By John Walker on August 17th, 2009 at 11:30 am.
It’s all too easy to mock Uwe Boll. But I’m not afraid of a lack of challenge. The long-time film director, famous for his tax-loophole-advantage-taking reinventions of game licenses, has become one of the more celebrated anti-heroes of the internet. Equally known for his vociferous and sometimes violent responses to criticism as he is for churning out unutterably awful films, he and his movies are a lot of fun to loathe. And then came Tunnel Rats. Apparently renamed 1968 Tunnel Rats for its cinematic release (I confess I have not seen the improvised Vietnam film), it was not based on any game license. However, Boll planned to reverse the process, and hired Replay Studios – they responsible for the terrible Velvet Assassin – to convert it into shooty-pixels. Bravely, like a brave soldier, I bravely played it.
I’d not read any reviews of it before starting, and while I’d heard lots of people suggest it was rubbish, I wasn’t sure whether any of these claims were based on fact rather than assumption. First-person shooters are pretty tricky to get wrong – they can easily be mediocre, but a mediocre shooter tends to offer an amiable enough afternoon of target practise, if nothing else. Perhaps it would offer some of those classic Boll motifs – hilariously hammy dialogue, improbable scenarios, and an obsession with caves.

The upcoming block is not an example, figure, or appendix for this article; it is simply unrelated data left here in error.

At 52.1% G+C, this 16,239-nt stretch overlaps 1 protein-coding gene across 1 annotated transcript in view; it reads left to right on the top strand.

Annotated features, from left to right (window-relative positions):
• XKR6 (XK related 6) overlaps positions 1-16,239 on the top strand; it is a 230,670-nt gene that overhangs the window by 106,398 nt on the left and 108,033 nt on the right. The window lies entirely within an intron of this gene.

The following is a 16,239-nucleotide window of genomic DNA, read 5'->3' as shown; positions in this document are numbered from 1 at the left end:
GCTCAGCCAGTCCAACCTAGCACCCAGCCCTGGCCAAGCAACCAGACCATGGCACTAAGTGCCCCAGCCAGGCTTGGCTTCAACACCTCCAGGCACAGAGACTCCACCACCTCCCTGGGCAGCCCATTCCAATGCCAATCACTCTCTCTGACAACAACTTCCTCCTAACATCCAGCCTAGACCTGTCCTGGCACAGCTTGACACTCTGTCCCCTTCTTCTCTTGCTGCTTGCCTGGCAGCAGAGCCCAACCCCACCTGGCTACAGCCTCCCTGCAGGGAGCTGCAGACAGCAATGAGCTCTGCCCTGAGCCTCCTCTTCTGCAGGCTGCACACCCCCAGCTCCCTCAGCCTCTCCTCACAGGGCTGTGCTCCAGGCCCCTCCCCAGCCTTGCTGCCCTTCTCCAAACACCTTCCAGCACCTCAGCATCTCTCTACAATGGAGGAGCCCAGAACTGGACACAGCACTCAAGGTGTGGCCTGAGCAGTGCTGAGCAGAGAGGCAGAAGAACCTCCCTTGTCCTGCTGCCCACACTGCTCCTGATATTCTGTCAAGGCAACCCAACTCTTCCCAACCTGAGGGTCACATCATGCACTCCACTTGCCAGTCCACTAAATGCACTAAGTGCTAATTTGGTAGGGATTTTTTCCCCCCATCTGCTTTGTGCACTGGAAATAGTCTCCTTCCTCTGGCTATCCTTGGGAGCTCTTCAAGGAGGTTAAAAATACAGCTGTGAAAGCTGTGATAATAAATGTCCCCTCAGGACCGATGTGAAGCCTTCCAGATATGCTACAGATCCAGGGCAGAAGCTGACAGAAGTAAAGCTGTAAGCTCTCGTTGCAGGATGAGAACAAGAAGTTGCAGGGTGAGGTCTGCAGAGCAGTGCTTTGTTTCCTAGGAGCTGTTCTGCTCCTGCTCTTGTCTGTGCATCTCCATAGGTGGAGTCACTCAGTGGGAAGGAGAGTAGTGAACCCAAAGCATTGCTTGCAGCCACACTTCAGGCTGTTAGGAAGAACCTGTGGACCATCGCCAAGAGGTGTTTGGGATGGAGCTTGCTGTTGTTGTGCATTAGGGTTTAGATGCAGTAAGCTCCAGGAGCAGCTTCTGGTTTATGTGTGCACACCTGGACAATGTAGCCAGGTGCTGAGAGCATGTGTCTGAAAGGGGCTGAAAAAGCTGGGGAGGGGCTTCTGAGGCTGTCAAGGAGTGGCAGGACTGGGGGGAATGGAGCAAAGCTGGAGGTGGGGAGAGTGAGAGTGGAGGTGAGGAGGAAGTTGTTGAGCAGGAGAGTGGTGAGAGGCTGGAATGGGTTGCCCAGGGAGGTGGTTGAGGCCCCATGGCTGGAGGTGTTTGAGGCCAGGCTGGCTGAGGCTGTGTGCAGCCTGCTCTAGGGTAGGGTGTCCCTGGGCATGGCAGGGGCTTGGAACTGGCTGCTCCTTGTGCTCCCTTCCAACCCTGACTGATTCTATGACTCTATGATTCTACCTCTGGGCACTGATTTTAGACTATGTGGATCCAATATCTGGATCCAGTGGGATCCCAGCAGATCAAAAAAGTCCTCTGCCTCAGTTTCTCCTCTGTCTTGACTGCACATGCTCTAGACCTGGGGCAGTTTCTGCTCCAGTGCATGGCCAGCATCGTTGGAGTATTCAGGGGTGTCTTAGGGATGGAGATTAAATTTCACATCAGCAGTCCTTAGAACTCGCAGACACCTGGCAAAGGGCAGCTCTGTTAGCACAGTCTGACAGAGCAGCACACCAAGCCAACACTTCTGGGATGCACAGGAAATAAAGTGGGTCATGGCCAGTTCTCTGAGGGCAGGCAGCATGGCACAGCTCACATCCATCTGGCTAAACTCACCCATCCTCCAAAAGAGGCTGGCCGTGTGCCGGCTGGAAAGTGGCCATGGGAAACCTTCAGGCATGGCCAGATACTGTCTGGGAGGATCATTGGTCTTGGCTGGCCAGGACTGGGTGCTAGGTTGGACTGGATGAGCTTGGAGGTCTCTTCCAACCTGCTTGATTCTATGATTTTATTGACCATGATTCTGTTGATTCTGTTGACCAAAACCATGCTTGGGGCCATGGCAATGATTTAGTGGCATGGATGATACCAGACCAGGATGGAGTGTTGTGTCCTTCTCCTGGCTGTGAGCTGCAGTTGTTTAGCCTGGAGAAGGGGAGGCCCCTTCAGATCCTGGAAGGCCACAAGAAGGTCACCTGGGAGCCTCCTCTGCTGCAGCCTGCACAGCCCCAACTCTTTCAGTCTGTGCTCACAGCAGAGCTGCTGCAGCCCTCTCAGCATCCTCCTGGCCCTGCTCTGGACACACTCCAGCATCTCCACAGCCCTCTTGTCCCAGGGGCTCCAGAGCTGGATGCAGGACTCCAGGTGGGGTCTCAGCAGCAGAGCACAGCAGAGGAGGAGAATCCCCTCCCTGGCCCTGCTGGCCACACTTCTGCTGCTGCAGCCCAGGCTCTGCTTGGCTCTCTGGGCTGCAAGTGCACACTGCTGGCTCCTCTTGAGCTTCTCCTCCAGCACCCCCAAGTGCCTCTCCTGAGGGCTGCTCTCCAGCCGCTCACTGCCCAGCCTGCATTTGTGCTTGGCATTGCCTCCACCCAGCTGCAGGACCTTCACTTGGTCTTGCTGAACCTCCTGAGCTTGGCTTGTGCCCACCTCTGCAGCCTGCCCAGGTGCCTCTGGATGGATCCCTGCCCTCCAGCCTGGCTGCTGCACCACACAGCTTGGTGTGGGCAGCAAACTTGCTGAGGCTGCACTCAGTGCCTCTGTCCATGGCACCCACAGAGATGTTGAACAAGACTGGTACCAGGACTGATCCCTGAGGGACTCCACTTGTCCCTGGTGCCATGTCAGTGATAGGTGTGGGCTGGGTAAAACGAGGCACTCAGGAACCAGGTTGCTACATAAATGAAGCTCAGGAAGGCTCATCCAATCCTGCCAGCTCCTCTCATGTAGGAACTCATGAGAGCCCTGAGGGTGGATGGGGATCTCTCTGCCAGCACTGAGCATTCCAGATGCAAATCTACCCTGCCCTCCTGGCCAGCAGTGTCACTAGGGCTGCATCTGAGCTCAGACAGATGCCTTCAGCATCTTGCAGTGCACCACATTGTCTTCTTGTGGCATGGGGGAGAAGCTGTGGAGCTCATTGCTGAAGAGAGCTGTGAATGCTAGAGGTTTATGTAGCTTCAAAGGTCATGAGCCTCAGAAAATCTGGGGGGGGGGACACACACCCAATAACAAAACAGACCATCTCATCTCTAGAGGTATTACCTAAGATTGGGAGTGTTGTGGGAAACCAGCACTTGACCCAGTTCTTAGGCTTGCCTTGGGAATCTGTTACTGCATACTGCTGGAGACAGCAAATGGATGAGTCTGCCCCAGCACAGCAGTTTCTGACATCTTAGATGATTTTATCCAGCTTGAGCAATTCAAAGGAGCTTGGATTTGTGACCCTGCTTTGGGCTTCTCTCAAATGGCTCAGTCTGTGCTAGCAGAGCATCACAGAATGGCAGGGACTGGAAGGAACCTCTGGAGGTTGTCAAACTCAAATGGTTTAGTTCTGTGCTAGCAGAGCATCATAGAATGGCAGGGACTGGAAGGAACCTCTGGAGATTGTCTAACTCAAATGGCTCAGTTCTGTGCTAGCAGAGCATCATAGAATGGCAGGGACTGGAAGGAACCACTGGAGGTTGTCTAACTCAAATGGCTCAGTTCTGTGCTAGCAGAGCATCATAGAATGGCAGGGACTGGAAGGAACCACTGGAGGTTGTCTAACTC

It has all three, I’m pleased to report. However, it manages something else I wasn’t expecting: to be one of the most stunningly awful games I’ve ever experienced. Which, bearing in mind my earlier comments, deserves some kudos. Tunnel Rats: 1968 (as the game is called) is excruciatingly, bewilderingly bad, such that the predominant thought while playing was: How? How is it possible to make a game this egregiously bad, one that so fundamentally doesn’t understand even the basics of what a game is meant to be.
I should say at this point that I’ve not completed the second level. How dare I? It’s a very short game, at around five hours, and I’d hoped to complete it before writing anything. However, this wasn’t to prove possible. But we’ll get to that.